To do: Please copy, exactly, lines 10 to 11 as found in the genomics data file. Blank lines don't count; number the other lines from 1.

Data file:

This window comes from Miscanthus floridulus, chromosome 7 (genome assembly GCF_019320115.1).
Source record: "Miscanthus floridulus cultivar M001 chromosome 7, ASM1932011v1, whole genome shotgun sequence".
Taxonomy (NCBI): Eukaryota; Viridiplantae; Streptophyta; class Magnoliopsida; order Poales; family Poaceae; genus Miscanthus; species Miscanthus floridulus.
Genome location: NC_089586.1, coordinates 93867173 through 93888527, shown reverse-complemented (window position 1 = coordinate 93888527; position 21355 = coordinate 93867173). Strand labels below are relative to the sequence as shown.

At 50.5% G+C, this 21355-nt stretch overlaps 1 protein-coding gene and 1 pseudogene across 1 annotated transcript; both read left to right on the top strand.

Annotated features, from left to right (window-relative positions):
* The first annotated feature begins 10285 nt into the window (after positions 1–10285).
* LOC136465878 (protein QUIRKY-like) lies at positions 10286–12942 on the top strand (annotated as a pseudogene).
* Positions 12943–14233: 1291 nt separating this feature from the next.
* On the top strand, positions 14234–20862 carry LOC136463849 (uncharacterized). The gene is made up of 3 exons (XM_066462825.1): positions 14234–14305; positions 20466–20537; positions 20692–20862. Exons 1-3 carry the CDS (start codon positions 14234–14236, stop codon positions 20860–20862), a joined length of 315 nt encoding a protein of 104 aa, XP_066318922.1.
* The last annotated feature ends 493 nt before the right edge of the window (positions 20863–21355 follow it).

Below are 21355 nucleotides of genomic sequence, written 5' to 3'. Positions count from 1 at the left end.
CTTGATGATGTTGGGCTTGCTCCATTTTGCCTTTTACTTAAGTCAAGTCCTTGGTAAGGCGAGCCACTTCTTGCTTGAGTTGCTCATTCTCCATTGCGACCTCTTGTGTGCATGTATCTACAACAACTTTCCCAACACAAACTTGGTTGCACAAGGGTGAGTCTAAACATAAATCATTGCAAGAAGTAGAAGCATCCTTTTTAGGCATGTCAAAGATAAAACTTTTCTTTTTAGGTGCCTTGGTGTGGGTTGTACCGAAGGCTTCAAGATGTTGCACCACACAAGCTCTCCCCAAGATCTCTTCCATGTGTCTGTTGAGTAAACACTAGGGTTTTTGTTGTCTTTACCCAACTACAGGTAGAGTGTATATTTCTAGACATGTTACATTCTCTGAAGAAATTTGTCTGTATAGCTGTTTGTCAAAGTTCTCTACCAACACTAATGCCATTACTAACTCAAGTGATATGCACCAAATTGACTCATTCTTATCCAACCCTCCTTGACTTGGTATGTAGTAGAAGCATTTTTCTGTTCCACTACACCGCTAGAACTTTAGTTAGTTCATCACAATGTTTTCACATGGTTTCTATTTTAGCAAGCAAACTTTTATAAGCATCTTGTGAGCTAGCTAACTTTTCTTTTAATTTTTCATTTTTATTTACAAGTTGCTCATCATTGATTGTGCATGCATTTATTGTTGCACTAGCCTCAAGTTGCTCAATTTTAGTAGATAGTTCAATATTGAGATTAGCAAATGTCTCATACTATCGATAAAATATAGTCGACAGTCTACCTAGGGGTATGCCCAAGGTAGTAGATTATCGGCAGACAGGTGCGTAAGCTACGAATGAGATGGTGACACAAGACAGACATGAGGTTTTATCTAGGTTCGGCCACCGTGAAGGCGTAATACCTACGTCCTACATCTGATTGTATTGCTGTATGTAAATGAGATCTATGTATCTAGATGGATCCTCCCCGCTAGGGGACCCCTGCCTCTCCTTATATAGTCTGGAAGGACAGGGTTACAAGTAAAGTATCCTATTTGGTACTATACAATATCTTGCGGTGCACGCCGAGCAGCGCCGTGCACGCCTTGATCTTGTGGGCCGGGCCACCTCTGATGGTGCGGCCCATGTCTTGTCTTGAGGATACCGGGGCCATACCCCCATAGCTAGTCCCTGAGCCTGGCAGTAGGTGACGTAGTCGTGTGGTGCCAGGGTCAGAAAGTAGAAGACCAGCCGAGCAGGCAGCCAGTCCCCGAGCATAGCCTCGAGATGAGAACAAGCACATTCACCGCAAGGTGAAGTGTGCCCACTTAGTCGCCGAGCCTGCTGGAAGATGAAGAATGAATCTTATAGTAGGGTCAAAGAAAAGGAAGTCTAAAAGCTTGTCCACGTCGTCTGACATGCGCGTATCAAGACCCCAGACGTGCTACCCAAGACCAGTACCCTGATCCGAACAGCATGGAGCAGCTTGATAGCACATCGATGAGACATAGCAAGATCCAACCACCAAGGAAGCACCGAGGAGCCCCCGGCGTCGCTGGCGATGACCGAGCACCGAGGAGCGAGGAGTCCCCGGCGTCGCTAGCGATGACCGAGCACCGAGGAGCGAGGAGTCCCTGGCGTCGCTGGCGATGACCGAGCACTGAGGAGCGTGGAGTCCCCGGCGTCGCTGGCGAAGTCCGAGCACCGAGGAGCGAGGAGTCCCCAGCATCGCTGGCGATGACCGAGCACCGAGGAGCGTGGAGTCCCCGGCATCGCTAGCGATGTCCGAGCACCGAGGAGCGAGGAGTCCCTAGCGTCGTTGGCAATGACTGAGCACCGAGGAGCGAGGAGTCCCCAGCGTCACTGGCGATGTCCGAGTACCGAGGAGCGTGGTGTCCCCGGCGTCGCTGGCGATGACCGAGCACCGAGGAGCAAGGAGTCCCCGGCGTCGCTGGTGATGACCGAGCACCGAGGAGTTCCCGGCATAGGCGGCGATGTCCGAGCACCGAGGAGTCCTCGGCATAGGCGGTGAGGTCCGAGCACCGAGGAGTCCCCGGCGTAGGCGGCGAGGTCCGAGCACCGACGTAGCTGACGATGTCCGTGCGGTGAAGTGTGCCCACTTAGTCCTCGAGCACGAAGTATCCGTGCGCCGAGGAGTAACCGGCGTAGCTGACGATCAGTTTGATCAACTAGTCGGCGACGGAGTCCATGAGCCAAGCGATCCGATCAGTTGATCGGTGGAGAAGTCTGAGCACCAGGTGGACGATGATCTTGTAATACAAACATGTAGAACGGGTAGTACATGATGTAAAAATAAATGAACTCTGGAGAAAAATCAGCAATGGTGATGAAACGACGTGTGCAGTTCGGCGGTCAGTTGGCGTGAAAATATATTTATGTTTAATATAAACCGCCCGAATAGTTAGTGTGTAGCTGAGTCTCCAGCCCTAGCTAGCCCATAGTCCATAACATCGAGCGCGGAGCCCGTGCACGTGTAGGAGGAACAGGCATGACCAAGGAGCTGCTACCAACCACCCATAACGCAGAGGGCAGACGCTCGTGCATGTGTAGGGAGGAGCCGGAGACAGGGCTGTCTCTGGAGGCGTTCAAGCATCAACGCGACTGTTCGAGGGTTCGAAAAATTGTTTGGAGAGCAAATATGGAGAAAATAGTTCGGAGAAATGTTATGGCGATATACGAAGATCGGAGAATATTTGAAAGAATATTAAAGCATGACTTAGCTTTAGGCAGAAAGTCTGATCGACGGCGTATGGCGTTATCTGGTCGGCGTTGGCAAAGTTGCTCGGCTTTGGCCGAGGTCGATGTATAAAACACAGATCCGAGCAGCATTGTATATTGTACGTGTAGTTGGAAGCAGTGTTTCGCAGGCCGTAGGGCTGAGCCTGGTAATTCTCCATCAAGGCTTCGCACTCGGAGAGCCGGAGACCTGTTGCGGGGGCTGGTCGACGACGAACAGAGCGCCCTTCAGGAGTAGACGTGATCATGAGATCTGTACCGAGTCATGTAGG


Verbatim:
* On the top strand, positions 14234–20862 carry LOC136463849 (uncharacterized). The gene is made up of 3 exons (XM_066462825.1): positions 14234–14305; positions 20466–20537; positions 20692–20862. Exons 1-3 carry the CDS (start codon positions 14234–14236, stop codon positions 20860–20862), a joined length of 315 nt encoding a protein of 104 aa, XP_066318922.1.
* The last annotated feature ends 493 nt before the right edge of the window (positions 20863–21355 follow it).